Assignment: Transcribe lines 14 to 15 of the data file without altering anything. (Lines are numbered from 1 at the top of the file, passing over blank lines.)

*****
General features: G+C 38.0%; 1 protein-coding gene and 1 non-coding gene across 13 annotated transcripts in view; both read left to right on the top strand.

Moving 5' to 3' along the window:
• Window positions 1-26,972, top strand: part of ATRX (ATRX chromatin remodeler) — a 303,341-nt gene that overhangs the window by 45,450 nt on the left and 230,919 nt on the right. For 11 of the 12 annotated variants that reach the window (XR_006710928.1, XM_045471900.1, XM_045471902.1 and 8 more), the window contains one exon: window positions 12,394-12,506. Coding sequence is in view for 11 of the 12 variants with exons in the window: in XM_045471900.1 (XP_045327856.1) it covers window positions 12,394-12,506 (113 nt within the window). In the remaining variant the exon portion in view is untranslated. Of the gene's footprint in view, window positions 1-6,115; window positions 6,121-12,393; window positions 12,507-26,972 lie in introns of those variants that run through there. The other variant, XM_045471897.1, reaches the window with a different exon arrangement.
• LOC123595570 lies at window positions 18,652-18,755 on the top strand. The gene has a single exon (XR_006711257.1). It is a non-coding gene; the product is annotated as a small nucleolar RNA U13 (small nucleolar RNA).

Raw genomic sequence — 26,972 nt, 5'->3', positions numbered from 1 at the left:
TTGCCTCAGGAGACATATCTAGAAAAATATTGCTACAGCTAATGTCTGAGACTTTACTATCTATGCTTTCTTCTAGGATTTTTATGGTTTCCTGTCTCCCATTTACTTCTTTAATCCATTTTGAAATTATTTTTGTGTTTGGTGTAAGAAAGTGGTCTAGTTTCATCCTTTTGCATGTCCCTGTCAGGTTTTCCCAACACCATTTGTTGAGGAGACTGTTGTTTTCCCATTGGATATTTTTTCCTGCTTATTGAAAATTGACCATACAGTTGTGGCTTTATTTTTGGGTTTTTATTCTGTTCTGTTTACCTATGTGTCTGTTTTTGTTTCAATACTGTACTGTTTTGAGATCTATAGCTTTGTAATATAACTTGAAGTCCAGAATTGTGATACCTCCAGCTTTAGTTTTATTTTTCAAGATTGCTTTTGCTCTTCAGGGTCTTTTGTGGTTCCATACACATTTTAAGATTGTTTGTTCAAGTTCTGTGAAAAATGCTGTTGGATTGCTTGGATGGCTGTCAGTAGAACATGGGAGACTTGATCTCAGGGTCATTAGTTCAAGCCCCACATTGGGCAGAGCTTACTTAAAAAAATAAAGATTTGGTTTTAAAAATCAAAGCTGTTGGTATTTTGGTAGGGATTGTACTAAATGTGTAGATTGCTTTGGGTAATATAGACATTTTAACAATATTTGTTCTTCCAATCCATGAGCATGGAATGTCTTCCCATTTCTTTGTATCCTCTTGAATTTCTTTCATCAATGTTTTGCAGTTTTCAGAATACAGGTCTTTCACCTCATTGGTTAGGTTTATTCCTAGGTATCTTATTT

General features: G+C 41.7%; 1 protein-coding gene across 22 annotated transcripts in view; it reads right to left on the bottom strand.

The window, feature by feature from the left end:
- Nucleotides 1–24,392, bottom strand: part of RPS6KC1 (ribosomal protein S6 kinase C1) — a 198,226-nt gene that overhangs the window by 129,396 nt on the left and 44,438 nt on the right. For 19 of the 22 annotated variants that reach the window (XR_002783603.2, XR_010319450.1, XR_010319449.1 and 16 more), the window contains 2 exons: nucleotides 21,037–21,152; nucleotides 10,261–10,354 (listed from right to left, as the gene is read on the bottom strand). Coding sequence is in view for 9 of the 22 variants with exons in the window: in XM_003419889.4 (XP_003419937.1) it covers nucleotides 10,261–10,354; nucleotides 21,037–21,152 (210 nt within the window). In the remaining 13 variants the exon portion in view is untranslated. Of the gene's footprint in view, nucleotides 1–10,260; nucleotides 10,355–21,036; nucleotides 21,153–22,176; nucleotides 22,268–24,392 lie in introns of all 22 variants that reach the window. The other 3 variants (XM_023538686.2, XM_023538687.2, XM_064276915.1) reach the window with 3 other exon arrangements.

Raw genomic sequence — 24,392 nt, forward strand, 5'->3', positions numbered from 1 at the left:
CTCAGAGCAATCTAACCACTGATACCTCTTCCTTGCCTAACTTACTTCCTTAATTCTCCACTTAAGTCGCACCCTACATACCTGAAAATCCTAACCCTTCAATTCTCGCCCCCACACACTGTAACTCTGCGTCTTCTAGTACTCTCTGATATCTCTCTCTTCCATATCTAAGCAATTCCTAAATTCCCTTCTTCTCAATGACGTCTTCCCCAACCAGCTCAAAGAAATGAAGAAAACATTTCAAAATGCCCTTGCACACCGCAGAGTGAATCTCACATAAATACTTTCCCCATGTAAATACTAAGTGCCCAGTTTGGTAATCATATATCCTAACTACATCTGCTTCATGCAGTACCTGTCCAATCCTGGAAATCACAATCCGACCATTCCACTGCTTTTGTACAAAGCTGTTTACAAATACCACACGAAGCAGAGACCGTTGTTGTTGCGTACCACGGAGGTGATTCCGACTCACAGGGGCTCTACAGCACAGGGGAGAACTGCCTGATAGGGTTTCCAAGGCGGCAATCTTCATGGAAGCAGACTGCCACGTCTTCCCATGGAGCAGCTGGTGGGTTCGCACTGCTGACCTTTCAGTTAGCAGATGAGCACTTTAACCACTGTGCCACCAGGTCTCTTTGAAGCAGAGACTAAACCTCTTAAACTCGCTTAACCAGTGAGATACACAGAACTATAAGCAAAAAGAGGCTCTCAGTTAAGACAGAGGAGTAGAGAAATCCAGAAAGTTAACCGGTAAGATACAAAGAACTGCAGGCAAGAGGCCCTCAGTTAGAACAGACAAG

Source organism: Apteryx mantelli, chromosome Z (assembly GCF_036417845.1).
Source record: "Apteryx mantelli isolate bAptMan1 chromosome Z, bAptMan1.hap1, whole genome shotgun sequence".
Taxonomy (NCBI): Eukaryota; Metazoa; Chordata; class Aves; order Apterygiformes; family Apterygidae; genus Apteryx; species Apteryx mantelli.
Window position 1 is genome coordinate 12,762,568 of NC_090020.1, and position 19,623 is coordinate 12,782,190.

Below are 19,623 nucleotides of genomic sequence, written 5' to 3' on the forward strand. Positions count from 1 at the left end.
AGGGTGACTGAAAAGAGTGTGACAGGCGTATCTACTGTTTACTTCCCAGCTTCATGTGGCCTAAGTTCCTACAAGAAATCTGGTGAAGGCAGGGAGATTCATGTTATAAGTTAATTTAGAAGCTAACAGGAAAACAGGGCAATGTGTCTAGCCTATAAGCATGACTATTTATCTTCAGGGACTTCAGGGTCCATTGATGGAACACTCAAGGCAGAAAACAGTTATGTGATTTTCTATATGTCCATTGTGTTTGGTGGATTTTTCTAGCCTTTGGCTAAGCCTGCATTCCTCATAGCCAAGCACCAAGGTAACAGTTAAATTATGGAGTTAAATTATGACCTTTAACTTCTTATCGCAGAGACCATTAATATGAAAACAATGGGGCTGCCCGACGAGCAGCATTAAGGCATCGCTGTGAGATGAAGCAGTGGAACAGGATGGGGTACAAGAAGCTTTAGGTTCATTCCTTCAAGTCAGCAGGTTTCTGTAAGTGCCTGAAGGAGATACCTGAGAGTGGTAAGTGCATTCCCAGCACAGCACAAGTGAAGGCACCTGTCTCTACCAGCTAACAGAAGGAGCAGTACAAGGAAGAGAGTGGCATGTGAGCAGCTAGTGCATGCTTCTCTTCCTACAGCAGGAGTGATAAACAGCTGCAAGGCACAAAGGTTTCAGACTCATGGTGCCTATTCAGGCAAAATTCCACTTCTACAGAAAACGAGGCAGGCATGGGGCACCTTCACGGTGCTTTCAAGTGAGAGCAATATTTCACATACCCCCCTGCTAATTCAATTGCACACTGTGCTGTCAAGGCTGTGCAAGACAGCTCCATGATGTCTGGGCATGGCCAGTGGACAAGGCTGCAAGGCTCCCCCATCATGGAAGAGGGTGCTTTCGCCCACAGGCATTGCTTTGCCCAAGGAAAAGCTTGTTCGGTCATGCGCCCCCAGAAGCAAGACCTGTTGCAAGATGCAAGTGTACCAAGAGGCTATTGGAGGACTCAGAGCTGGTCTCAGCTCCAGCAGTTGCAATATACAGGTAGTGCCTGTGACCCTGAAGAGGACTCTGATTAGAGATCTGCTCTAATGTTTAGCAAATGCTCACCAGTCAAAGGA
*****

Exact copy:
Taxonomy (NCBI): Eukaryota; Metazoa; Chordata; class Aves; order Apterygiformes; family Apterygidae; genus Apteryx; species Apteryx mantelli.
Window position 1 is genome coordinate 12,762,568 of NC_090020.1, and position 19,623 is coordinate 12,782,190.